The benefits in utilizing PRAS are numerous, says Tucker.
- The ability to keep waste materials from entering landfills and reusing the products in the manufacturing process
- Lowering the amount of “virgin” liquid asphalt that has to be purchased
- Achieving density more quickly
- Continuing to be an environmental steward in the construction industry
"PRAS is really the next big thing after WMA for our industry," he notes. "The number one benefit for our bottom line is saving money on the liquid asphalt. Achieving density more quickly was a nice surprise. We didn't anticipate that."
Tucker says the quality control personnel on the project weren't sure why the densities were achieved more efficiently. "We ran the mix for eight days and densities were consistent throughout the project," says Tucker. "One theory was that the fiber that holds the shingle together acted almost like a fiber injection mix, creating the faster density."
Rock Hill Church Road was a good candidate for a PRAS mix, and it was also a good project to try the FHWA's Safety Edge technique. " Since this was going to be another 'pilot' project for Boggs' and NCDOT because of the PRAS mix design, State Construction Engineer Ron Hancock requested that we utilize the FHWA safety edge to see how effectively it would work to eliminate shoulder drop-off issues," says Tucker.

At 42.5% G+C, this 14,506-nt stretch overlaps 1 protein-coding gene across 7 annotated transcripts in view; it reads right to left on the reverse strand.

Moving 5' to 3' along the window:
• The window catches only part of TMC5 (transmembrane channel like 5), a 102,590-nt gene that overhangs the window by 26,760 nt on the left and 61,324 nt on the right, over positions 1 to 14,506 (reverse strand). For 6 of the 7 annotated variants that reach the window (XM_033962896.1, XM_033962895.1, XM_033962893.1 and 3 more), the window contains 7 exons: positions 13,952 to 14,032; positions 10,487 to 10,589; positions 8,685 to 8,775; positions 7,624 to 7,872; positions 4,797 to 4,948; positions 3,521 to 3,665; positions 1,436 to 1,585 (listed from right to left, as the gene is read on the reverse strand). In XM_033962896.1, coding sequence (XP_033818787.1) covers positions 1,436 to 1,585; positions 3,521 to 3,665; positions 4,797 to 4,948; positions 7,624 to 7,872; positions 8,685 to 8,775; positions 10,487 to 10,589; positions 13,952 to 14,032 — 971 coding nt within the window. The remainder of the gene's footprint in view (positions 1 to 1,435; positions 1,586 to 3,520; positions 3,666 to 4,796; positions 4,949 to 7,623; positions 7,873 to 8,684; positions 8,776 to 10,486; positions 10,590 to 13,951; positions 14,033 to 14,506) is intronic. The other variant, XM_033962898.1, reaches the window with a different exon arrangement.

The FHWA recommends that states use the safety edge technique – particularly on two-lane roads with unpaved shoulders. According to its website, during the normal paving process, pavement edges are formed vertical or near vertical. The recommended practice of bringing the adjacent graded material (unpaved shoulder or stabilized soil) flush with the top of the pavement only lasts for a short time and requires frequent maintenance. The exposed vertical edge can contribute to drivers losing control of the vehicle when attempting to recover from a roadway departure.
Recent updated research has shown that almost all drivers and vehicles can recover if the edge is tapered to 30 degrees from the horizontal. Safety Edge is easy to include in the paving process and provides a safer roadway edge and a stronger interface between the pavement and the graded material, notes the website. The additional cost of the asphalt edge is minimal when included as part of resurfacing project.
Tucker notes that the FHWA is starting to require the Safety Edge in contracts for mixes greater than 2 inches.
"Basically the Safety Edge is installed on the outside gate of the paver and slopes the edge of the pavement on a 30-degree angle," says Tucker. "This will assist motorists when they run off the edge of the pavement and have to correct back on to the roadway. It works very similar to the Transtech Notched Wedge Joint Maker for centerline joints, which we used on this project as well."
Rock Hill Church Road was a pilot project for both PRAS and Safety Edge, but the project went off "without a hitch," says Tucker, who sees the company increasing its use of PRAS in the future.
"Boggs’ plans are to utilize the PRAS mixes on all possible projects," says Tucker. "NCDOT specifications currently allow RAS mixes on all projects, however, the NCDOT Construction Unit staff has been instrumental in allowing the use of PRAS. Ron Hancock and Todd Whittington have led the charge for the Department by initiating green components in new and existing contracts. The ability to have environmental stewards on the front lines of the Department will be a benefit to the taxpayers of the State of North Carolina for years to come."